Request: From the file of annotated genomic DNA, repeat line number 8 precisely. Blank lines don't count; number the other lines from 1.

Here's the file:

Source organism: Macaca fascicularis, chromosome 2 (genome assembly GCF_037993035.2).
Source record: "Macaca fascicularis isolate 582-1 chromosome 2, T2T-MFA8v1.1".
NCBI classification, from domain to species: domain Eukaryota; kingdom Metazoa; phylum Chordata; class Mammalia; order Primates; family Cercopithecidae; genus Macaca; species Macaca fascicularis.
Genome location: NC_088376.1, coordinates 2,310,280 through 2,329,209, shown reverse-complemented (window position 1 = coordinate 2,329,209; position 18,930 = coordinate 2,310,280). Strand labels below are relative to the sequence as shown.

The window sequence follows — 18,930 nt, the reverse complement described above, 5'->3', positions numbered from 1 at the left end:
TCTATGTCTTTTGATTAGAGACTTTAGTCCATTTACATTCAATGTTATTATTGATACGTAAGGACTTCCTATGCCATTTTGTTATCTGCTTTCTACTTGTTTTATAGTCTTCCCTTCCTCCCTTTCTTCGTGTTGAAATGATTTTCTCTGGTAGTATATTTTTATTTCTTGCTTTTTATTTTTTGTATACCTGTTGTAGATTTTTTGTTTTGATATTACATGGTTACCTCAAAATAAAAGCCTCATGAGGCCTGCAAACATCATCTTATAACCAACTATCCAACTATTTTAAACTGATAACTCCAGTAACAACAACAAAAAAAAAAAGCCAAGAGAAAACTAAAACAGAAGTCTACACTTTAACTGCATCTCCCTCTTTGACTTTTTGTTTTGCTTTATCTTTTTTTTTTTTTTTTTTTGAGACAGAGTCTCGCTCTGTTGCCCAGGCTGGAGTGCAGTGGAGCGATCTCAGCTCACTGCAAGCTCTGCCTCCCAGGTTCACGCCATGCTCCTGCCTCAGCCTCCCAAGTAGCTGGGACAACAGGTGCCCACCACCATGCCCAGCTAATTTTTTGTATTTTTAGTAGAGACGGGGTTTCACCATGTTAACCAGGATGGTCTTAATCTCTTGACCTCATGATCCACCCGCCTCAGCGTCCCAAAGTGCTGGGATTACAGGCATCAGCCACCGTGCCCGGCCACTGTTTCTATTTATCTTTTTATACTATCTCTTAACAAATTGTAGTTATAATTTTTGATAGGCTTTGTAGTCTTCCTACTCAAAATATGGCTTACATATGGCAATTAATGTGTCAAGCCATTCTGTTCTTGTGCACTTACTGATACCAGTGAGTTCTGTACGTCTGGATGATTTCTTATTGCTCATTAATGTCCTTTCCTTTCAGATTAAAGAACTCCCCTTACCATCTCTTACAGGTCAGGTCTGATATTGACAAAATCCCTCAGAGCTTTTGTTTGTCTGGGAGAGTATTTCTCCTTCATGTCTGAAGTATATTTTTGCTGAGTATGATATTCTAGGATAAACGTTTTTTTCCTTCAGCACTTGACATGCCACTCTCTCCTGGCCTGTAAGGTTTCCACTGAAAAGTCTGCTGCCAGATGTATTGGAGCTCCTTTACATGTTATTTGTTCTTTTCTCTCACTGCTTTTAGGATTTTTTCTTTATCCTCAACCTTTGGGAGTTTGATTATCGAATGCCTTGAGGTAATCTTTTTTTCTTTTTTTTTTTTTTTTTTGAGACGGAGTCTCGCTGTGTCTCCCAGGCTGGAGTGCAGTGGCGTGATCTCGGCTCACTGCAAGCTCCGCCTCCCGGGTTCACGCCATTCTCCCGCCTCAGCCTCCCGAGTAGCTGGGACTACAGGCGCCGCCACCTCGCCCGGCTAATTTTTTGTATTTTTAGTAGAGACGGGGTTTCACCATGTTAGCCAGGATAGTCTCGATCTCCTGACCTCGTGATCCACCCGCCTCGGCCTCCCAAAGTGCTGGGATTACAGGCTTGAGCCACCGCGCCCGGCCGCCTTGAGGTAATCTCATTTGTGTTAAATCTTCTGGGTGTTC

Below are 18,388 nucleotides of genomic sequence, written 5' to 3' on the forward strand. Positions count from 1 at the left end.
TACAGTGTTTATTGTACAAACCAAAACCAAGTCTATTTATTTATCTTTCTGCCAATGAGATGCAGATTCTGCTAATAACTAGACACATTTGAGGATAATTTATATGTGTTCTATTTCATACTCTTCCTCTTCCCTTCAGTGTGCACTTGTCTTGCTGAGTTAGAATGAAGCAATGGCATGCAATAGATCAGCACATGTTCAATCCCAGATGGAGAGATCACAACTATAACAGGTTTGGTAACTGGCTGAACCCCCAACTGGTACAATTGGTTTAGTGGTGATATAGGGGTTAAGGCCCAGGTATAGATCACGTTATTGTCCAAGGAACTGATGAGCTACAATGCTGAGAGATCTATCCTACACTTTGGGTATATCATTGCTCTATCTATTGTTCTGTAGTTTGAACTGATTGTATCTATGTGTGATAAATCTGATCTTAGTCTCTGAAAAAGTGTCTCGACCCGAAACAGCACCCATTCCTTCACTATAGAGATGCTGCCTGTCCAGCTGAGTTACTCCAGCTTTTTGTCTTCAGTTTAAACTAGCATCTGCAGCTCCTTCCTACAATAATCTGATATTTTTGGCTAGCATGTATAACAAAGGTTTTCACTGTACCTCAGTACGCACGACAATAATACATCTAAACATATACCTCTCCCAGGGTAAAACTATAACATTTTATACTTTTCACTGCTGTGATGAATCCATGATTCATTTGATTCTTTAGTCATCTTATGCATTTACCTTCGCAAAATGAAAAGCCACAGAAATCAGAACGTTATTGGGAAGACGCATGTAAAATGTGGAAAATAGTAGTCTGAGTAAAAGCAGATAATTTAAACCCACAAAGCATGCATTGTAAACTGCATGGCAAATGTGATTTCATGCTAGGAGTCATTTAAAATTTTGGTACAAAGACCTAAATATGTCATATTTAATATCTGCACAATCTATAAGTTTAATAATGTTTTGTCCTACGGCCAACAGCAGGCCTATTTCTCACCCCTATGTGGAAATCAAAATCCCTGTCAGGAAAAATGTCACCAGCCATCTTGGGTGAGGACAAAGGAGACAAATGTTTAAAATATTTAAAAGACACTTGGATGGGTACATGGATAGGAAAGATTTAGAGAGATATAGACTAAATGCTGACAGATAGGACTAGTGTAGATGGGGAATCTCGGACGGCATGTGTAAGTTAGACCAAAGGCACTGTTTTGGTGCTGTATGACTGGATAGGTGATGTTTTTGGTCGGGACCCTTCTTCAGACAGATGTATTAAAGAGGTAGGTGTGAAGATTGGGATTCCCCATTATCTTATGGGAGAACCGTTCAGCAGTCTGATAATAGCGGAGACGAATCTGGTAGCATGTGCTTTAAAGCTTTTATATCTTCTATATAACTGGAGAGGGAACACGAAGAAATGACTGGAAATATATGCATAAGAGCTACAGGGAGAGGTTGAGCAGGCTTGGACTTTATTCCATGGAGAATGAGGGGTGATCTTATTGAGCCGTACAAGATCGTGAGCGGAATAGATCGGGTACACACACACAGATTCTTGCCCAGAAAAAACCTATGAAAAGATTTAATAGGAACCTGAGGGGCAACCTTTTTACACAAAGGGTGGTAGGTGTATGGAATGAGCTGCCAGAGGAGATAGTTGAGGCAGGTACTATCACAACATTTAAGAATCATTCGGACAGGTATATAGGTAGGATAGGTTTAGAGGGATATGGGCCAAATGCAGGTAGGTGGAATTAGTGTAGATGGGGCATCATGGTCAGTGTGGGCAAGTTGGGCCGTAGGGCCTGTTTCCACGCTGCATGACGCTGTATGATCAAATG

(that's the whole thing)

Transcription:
TACAGTGTTTATTGTACAAACCAAAACCAAGTCTATTTATTTATCTTTCTGCCAATGAGATGCAGATTCTGCTAATAACTAGACACATTTGAGGATAATTTATATGTGTTCTATTTCATACTCTTCCTCTTCCCTTCAGTGTGCACTTGTCTTGCTGAGTTAGAATGAAGCAATGGCATGCAATAGATCAGCACATGTTCAATCCCAGATGGAGAGATCACAACTATAACAGGTTTGGTAACTGGCTGAACCCCCAACTGGTACAATTGGTTTAGTGGTGATATAGGGGTTAAGGCCCAGGTATAGATCACGTTATTGTCCAAGGAACTGATGAGCTACAATGCTGAGAGATCTATCCTACACTTTGGGTATATCATTGCTCTATCTATTGTTCTGTAGTTTGAACTGATTGTATCTATGTGTGATAAATCTGATCTTAGTCTCTGAAAAAGTGTCTCGACCCGAAACAGCACCCATTCCTTCACTATAGAGATGCTGCCTGTCCAGCTGAGTTACTCCAGCTTTTTGTCTTCAGTTTAAACTAGCATCTGCAGCTCCTTCCTACAATAATCTGATATTTTTGGCTAGCATGTATAACAAAGGTTTTCACTGTACCTCAGTACGCACGACAATAATACATCTAAACATATACCTCTCCCAGGGTAAAACTATAACATTTTATACTTTTCACTGCTGTGATGAATCCATGATTCATTTGATTCTTTAGTCATCTTATGCATTTACCTTCGCAAAATGAAAAGCCACAGAAATCAGAACGTTATTGGGAAGACGCATGTAAAATGTGGAAAATAGTAGTCTGAGTAAAAGCAGATAATTTAAACCCACAAAGCATGCATTGTAAACTGCATGGCAAATGTGATTTCATGCTAGGAGTCATTTAAAATTTTGGTACAAAGACCTAAATATGTCATATTTAATATCTGCACAATCTATAAGTTTAATAATGTTTTGTCCTACGGCCAACAGCAGGCCTATTTCTCACCCCTATGTGGAAATCAAAATCCCTGTCAGGAAAAATGTCACCAGCCATCTTGGGTGAGGACAAAGGAGACAAATGTTTAAAATATTTAAAAGACACTTGGATGGGTACATGGATAGGAAAGATTTAGAGAGATATAGACTAAATGCTGACAGATAGGACTAGTGTAGATGGGGAATCTCGGACGGCATGTGTAAGTTAGACCAAAGGCACTGTTTTGGTGCTGTATGACTGGATAGGTGATGTTTTTGGTCGGGACCCTTCTTCAGACAGATGTATTAAAGAGGTAGGTGTGAAGATTGGGATTCCCCATTATCTTATGGGAGAACCGTTCAGCAGTCTGATAATAGCGGAGACGAATCTGGTAGCATGTGCTTTAAAGCTTTTATATCTTCTATATAACTGGAGAGGGAACACGAAGAAATGACTGGAAATATATGCATAAGAGCTACAGGGAGAGGTTGAGCAGGCTTGGACTTTATTCCATGGAGAATGAGGGGTGATCTTATTGAGCCGTACAAGATCGTGAGCGGAATAGATCGGGTACACACACACAGATTCTTGCCCAGAAAAAACCTATGAAAAGATTTAATAGGAACCTGAGGGGCAACCTTTTTACACAAAGGGTGGTAGGTGTATGGAATGAGCTGCCAGAGGAGATAGTTGAGGCAGGTACTATCACAACATTTAAGAATCATTCGGACAGGTATATAGGTAGGATAGGTTTAGAGGGATATGGGCCAAATGCAGGTAGGTGGAATTAGTGTAGATGGGGCATCATGGTCAGTGTGGGCAAGTTGGGCCGTAGGGCCTGTTTCCACGCTGCATGACGCTGTATGATCAAATG